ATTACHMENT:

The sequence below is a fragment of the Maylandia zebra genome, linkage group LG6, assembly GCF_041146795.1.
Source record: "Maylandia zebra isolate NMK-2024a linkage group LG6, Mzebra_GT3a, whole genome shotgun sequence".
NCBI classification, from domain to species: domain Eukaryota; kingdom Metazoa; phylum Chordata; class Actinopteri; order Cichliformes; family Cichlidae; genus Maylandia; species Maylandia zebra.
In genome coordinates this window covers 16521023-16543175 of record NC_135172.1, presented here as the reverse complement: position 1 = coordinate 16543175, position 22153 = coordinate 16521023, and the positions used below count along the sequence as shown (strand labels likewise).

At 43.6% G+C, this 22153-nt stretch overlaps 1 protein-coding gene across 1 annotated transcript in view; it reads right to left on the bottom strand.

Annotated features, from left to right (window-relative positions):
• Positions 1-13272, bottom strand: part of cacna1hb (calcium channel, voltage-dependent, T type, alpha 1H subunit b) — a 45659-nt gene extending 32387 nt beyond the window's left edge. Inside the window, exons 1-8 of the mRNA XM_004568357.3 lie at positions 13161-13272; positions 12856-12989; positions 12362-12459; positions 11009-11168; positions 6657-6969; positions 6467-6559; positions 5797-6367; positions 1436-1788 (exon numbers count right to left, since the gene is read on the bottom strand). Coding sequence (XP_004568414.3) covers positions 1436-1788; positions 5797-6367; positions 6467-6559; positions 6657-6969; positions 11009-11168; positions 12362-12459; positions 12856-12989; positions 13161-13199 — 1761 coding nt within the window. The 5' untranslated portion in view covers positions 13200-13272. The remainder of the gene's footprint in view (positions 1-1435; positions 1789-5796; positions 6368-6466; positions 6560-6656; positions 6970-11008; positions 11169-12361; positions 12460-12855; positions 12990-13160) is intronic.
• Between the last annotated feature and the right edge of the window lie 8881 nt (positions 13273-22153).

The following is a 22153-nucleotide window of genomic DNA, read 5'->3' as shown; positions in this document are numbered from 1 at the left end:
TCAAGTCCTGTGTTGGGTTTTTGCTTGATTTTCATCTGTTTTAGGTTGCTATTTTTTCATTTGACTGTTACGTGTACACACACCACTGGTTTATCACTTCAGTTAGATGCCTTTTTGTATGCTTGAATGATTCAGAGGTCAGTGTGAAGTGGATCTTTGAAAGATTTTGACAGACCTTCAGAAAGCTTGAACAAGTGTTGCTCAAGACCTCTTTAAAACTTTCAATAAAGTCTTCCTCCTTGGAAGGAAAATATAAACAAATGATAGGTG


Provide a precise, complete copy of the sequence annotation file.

The sequence below is a fragment of the Maylandia zebra genome, linkage group LG6, assembly GCF_041146795.1.
Source record: "Maylandia zebra isolate NMK-2024a linkage group LG6, Mzebra_GT3a, whole genome shotgun sequence".
NCBI classification, from domain to species: domain Eukaryota; kingdom Metazoa; phylum Chordata; class Actinopteri; order Cichliformes; family Cichlidae; genus Maylandia; species Maylandia zebra.
In genome coordinates this window covers 16521023-16543175 of record NC_135172.1, presented here as the reverse complement: position 1 = coordinate 16543175, position 22153 = coordinate 16521023, and the positions used below count along the sequence as shown (strand labels likewise).

At 43.6% G+C, this 22153-nt stretch overlaps 1 protein-coding gene across 1 annotated transcript in view; it reads right to left on the bottom strand.

Annotated features, from left to right (window-relative positions):
• Positions 1-13272, bottom strand: part of cacna1hb (calcium channel, voltage-dependent, T type, alpha 1H subunit b) — a 45659-nt gene extending 32387 nt beyond the window's left edge. Inside the window, exons 1-8 of the mRNA XM_004568357.3 lie at positions 13161-13272; positions 12856-12989; positions 12362-12459; positions 11009-11168; positions 6657-6969; positions 6467-6559; positions 5797-6367; positions 1436-1788 (exon numbers count right to left, since the gene is read on the bottom strand). Coding sequence (XP_004568414.3) covers positions 1436-1788; positions 5797-6367; positions 6467-6559; positions 6657-6969; positions 11009-11168; positions 12362-12459; positions 12856-12989; positions 13161-13199 — 1761 coding nt within the window. The 5' untranslated portion in view covers positions 13200-13272. The remainder of the gene's footprint in view (positions 1-1435; positions 1789-5796; positions 6368-6466; positions 6560-6656; positions 6970-11008; positions 11169-12361; positions 12460-12855; positions 12990-13160) is intronic.
• Between the last annotated feature and the right edge of the window lie 8881 nt (positions 13273-22153).

The following is a 22153-nucleotide window of genomic DNA, read 5'->3' as shown; positions in this document are numbered from 1 at the left end:
TCAAGTCCTGTGTTGGGTTTTTGCTTGATTTTCATCTGTTTTAGGTTGCTATTTTTTCATTTGACTGTTACGTGTACACACACCACTGGTTTATCACTTCAGTTAGATGCCTTTTTGTATGCTTGAATGATTCAGAGGTCAGTGTGAAGTGGATCTTTGAAAGATTTTGACAGACCTTCAGAAAGCTTGAACAAGTGTTGCTCAAGACCTCTTTAAAACTTTCAATAAAGTCTTCCTCCTTGGAAGGAAAATATAAACAAATGATAGGTG